Shows are "like food, like cakes: some may like them, some may not." Lluis Pasqual, the director of Don Carlo who yesterday inaugurated La Scala's opera season, dismissed with a pinch of irony and a simile the objections that came from a part of the audience to his staging considered not very eventful.
"To me, people seemed happy. I heard a vague noise and afterwards they told me that there had been some protest - he explained after the performance - I feel the responsibility in front of Verdi, I feel like an assistant to the composer and I wanted to bring this black story to La Scala", as the main color, together with gold, which he used in the staging.
Pasqual spent a long time in Milan, where he was assistant to Giorgio Strehler. "It is a privilege to know him and see him rehearse and to replace him in Paris at the Odéon - he said - He was a friend, a father that I went to visit when I was in crisis". "He taught me that you should always aim to paint the Sistine Chapel, even if you never make it, You have to raise the bar because it's not worth taking a small leap," he added.
And Pasqual treasured the teaching. In 1976, during the Franco era, for example, he founded the independent Teatre Lliure in Barcelona. But there are also other directors with whom he has formed a deep bond. A bond that is not father-son but as an equal, in terms of age and tastes, for example he has made it with Pedro Almodovar who yesterday came to La Scala in Milan to see his Don Carlo. "We've known him for many years, since the time of the Movida and we often use the same actors. Antonio Banderas," he said, "started with me. Almodovar saw him in one of my shows and took him." The rest is film history.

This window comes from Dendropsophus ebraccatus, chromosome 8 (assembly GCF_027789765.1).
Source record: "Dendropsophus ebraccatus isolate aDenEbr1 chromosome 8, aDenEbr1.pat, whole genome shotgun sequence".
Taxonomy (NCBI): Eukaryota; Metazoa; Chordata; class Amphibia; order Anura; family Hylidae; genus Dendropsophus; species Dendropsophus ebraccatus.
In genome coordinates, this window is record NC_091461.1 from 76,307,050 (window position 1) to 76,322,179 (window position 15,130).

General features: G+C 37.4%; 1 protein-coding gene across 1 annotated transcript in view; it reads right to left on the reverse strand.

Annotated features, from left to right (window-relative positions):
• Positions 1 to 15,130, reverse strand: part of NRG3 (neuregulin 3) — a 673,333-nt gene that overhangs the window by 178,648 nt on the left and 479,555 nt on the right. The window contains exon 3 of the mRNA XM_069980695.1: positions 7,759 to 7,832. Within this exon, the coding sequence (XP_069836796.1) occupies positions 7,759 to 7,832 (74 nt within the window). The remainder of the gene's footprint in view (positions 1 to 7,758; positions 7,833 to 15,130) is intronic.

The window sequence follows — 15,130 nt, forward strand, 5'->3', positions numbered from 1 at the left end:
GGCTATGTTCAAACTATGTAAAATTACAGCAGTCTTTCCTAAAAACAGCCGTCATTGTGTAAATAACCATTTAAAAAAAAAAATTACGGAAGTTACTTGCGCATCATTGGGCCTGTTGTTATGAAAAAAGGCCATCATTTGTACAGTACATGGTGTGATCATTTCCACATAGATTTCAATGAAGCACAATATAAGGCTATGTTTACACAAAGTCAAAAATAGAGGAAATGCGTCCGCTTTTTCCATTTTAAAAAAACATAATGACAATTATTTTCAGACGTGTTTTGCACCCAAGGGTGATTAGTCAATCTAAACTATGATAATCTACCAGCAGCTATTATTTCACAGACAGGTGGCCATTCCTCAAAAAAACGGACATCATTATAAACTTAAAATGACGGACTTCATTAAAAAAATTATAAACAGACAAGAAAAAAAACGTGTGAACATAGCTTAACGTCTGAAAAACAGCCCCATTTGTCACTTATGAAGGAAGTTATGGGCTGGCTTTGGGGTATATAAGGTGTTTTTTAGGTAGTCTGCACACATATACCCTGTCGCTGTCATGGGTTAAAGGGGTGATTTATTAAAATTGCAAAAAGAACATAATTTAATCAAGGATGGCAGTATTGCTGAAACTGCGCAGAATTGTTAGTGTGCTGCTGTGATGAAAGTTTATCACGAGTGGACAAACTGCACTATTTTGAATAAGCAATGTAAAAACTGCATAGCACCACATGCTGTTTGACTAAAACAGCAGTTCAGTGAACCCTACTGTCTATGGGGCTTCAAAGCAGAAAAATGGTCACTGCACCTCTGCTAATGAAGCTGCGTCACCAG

This Don Carlo, on the other hand, is the story of the loneliness of power, secular and religious ("two misfortunes of the world are nationalism and religion" he said at the presentation of the show). The fact that it was the December 7 premiere didn't put him under pressure. "I know what Sant'Ambrogio is for the Milanese and if I were 25 or 30 years old I would feel like it, but I'm 73 and I only feel the responsibility in front of Verdi."
The city is one of his favorites, in fact it is his "second city". "I find it a bit transformed, for the worse. I used to go for a walk outside the Piccolo in Via Fiori Chiari and it was like walking in a convent, while now it is full of people and shopping shops. But," he concluded, "Milan is always Milan, I have it in my heart."
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